other by marriage. Dutcher at last forgot the respect due to 
the court, and roasted him. Judge Owens again imposed a fine, 
and ordered the lawyer's imprisonment, but, at the request of 
the commonwealth's counsel, delayed the punishment. The court 
fined Wright $10, who, to make it appear bona fide, paid it to 
the court. The court kept this money, and Wright consented to 
pay for the beer for the crowd, as the court would not disgorge 
on any other consideration. 

The major was at his best. At last he seemed to weary of the 
lengthened sweetness long drawn out, became irritated at the 


nonsensical cross-examination, the purpose of which seemed to 
be to discredit the witnesses for the prosecution, and, rapping on 
the table with a revolver at least a foot long, delivered himself 
about as follows: "Mr. Dutcher, unless you have witnesses to 
establish the defendant's innocence, you may subside — simmer, 
as it were." Dutcher here referred again to the constitution as 
guaranteeing life, liberty, fair, impartial trial, etc., and to the 
fact that the presumption was innocence, not guilt. The refer- 
ence to the constitution seemed to act on the court as a red rag 
in front of a bob-tailed bull, and the judge maintained that 
THIS has no reference to non-resident defendants, but to Kansas 

Here the major stood up, cocked his revolver, and, addressing 
himself to Jesse, said: "If you are guilty, of which I have but 
little doubt, and have good and sufficient reason to believe, I'll 
be * * * if you slip through these hands by technicalities or 
quibble. Of all men, you are the one I am desirous of trying my 
hand on. It is my intention that no man shall be robbed or killed 
without the consent of this court, first had and obtained and pro- 
vision made for its perquisites. Prisoner at the bar, stand up! 
What have you to say why you should not stretch hemp in the 
moonlight in one hour? God is merciful and just; this court is 
just ; but in one hour from now prepare to meet your victims in 
purgatory. Justice shall reign ! 

" 'Order shall reign in Warsaw!' 

' ' You have been the destiny of many men ! 

' ' Gaze now on your Waterloo ! ' ' 

During this homily, Dutcher 's face was a study. Impotent 
rage, abortive malice, chagrin, disappointment, indignation and 
astonishment — all were there, each striving for supremacy. He 
felt that he was undone, disgraced, whipped ; yet he bore up with 
it as though it was but the fate of legal war, instead of the mur-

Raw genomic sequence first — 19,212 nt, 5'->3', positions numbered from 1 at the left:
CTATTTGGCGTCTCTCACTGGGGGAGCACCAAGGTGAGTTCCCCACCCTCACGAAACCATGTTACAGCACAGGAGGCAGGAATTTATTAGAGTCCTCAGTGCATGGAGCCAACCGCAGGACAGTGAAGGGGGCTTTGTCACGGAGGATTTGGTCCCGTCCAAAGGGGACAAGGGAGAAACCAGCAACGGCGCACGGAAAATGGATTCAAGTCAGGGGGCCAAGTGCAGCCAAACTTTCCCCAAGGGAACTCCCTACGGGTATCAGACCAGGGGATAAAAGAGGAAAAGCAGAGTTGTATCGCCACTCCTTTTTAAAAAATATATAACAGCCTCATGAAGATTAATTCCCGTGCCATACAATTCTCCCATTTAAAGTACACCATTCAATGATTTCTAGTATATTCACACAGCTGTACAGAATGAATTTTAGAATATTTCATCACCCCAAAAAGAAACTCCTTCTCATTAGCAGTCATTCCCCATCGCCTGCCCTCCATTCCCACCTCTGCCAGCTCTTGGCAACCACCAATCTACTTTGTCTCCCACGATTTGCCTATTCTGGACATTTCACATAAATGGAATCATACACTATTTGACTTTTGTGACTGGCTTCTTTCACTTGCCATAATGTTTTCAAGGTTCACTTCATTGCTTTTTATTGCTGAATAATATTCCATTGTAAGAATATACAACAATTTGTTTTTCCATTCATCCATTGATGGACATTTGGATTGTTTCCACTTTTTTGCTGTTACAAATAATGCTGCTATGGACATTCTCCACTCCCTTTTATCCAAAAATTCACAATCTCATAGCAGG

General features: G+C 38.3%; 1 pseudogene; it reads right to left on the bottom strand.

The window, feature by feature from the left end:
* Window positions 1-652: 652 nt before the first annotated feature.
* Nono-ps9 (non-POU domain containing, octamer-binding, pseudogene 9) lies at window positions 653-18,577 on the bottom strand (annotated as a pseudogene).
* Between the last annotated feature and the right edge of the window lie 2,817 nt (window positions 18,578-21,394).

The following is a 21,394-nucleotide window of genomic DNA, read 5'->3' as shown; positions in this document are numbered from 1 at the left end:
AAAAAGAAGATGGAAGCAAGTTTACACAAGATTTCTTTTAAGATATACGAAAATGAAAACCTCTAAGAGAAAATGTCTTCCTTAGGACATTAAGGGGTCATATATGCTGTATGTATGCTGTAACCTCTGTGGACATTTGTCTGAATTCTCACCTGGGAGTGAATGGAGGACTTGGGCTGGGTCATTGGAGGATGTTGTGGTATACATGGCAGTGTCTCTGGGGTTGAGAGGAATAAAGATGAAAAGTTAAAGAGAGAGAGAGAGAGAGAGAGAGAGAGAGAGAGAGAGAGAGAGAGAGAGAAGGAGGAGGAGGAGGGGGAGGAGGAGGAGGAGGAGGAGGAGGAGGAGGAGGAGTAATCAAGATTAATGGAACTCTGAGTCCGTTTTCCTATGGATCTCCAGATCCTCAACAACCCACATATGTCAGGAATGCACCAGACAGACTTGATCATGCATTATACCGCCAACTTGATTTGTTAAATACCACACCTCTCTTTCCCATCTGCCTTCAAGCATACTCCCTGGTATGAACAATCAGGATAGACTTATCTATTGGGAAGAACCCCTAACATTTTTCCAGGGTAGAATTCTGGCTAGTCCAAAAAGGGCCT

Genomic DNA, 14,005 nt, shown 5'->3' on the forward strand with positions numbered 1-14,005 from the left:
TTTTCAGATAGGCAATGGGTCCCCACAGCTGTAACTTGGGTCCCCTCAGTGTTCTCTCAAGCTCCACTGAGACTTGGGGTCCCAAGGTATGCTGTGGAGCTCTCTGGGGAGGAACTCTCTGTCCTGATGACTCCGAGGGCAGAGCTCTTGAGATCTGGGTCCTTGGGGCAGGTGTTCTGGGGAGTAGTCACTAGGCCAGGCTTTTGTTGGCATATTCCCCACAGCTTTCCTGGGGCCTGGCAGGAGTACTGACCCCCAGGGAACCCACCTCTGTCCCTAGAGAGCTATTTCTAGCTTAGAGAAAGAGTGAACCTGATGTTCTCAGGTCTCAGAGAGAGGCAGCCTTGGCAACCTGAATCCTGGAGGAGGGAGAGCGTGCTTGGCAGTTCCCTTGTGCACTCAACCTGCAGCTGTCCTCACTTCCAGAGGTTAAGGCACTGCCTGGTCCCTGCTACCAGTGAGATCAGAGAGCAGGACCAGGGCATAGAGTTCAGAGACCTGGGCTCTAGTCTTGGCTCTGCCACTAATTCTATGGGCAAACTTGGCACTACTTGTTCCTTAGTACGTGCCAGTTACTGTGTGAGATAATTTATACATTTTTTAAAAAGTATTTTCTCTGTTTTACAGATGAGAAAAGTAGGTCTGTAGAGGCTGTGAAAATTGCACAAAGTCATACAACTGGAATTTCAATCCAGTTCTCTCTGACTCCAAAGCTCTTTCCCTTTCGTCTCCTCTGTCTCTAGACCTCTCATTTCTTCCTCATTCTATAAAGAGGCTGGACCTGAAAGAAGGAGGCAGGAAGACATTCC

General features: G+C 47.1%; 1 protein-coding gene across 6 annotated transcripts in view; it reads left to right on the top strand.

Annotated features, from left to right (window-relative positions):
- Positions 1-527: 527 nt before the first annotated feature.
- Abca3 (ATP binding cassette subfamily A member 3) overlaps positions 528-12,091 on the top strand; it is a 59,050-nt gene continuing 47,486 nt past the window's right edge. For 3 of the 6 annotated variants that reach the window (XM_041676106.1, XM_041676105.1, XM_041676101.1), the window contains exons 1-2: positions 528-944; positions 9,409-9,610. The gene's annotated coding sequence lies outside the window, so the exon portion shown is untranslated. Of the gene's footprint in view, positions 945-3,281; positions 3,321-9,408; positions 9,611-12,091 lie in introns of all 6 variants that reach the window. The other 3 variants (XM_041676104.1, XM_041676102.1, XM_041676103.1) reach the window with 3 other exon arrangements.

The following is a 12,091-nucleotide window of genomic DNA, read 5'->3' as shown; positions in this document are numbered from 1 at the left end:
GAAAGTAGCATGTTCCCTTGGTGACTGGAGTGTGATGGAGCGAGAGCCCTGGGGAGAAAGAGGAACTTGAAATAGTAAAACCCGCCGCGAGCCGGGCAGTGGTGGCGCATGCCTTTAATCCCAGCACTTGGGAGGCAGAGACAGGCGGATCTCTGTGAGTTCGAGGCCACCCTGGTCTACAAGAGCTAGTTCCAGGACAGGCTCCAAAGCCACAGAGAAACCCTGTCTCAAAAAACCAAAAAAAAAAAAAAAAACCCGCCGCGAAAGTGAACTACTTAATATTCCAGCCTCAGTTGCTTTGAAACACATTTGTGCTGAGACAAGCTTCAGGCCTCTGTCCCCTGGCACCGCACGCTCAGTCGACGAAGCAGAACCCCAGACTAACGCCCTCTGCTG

der of his first-born. Jesse asked for a conference with his coun- 
sel, and asked him what he thought the chances were. Dutcher 
told him, none; informed him that immediate death was now 
upon him ; that the interposition of the Almighty alone would save 
him. "What!" said Jesse, "must I die — be hurled into Pluto's 
dread domain, with all my sins clinging to my trousers? Oh, ye 
gods, this is 'tough'; in fact, it is simply * * *_ j ^^m never 
be hung. I will fight to death. I'll kill the court and Wright, 
and escape or die." 


The court ended the tete-a-tete of Jesse and his counsel, and 
the argument was had. Dutcher made a thrilling, eloquent, log- 
ical argument, broken into fragments by the continual cross-fired 
interruptions of the court and state's attorney, and closed with 
an assertion that if this man was hanged in disregard of law, that 
the court would be a murderer and the state's attorney an acces- 
sory to the crime. He denounced the proceedings as more damna- 
ble than the trial of Sir Walter Raleigh ; more disgraceful than 
any trial chronicled in the annals of legal butchery since the 
dawn of civilization. Through it all, Dutcher was unconscious 
of the part he was playing in a burlesque. He believed it was 
simply frontier law practice. When he quit, every man pitied 
and respected him, yet the roaring farce went on to its tragic 
and calculated conclusion. The grand tableau was yet to come, 
and even to those in the secret it was a blood-curdling surprise. 

Jesse, manacled, sat with bowed head, as if lost in deep ab- 
straction, "wrapped in the solitude of his own original turpi- 
tude," friendless and powerless, apparently, to free himself from 
the meshes of the law. Dutcher alone knew that Jesse was a 
baited lion surrounded by hungry hounds, contemplating murder 
ere he surrendered to death. The conduct of the court left no 
room for hope, no avenue for escape. Death's chasm seemed 
almost to open to joyously embrace the heroic and nonpareil 
felon of the nineteenth century. Dutcher was pale as washed 
snow; beads of sweat fell from his graven forehead. There was 
a stillness in the room — that momentary calmness that pervades 
space ere the tempest breaks in all its fury. 

All at once "Jesse" sprang to his feet. A miracle had been 
wrought. His manacles had been loosened, his fetters had fallen. 
In his hands were revolvers, in his eye vengeance, fury, rage and